10 correctional officers face criminal charges in death of Indigenous inmate in St. John’s


Ten correctional officers are facing criminal charges in the death of an Indigenous inmate in St. John’s, including three men charged with manslaughter.

Seven more correctional officers are facing charges of criminal negligence causing death after Jonathan Henoche, 33, was killed inside Her Majesty’s Penitentiary in St. John’s on Nov. 6, 2019.

The details of what happened at the time of his death remain sparse, but sources previously told CBC that two guards went to Henoche’s cell and a physical altercation ensued.

He was then taken to a segregated unit, and was later pronounced dead.

The names of the correctional officers are not being released, but their ages and charges are as follows:

  • 51-year-old man: manslaughter and failure to provide necessaries of life.
  • 35-year-old man: manslaughter.
  • 30-year-old man: manslaughter.
  • 44-year-old man: criminal negligence causing death.
  • 41-year-old man: criminal negligence causing death.
  • 38-year-old woman: criminal negligence causing death.
  • 36-year-old woman: criminal negligence causing death.
  • 34-year-old man: criminal negligence causing death.
  • 28-year-old man: criminal negligence causing death.
  • 28-year-old man: criminal negligence causing death.

All of them were arrested, then immediately released and given a summons to appear in court on Feb. 11. 

Three correctional officers at Her Majesty’s Penitentiary have been charged with manslaughter in relation to Henoche’s death, while seven others have been charged with negligence causing death. (Mark Quinn/CBC)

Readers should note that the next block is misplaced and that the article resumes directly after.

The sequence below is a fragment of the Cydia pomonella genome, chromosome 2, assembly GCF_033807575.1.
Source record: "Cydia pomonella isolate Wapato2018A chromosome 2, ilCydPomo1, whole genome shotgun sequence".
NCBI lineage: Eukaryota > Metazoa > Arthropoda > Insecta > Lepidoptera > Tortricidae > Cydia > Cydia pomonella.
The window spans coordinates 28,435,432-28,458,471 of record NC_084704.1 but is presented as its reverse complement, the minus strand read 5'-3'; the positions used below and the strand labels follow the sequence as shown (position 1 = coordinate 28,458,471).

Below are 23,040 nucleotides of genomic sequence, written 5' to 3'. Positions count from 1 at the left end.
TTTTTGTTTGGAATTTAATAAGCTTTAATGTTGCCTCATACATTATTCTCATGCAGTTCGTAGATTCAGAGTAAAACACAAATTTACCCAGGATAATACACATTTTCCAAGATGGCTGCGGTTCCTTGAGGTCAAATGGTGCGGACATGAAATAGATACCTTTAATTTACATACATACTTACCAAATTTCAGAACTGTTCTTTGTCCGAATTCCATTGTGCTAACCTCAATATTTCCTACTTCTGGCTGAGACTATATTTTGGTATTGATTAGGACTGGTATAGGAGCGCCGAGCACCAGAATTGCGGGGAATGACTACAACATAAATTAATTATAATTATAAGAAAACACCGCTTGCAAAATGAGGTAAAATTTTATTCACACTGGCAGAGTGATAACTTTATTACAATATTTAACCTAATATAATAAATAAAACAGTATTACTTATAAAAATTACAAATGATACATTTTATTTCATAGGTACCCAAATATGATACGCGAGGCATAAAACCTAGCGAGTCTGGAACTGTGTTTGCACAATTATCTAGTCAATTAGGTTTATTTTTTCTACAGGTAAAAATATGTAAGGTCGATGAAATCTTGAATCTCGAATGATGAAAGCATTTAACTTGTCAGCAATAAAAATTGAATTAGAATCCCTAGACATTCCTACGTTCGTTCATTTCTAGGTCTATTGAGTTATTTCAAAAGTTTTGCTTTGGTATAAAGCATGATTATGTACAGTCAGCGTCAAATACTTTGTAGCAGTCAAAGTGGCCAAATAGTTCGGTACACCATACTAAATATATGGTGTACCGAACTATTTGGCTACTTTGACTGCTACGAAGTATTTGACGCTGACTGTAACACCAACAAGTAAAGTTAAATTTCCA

Henoche died awaiting 1st-degree murder trial

Henoche, an Inuk man from Nain, N.L., was in custody in St. John’s while awaiting a first-degree murder trial. He was accused of killing Regula Schule, 88, in 2016. 

Schule, a well-respected community leader, was found unresponsive in her Happy Valley Goose Bay, N.L., home during a fire on July 24, 2016.

Henoche was transferred to St. John’s as a precautionary measure, and was being held in protective custody at the time of his death last November.

A month later, the province’s chief medical examiner ruled his death was a homicide. The Royal Newfoundland Constabulary’s major case management team handled the investigation.

Lawyer Bob Buckingham is representing Henoche’s family members as they explore a civil suit over his death. He said the family cried tears of relief when they learned of the arrests on Monday.

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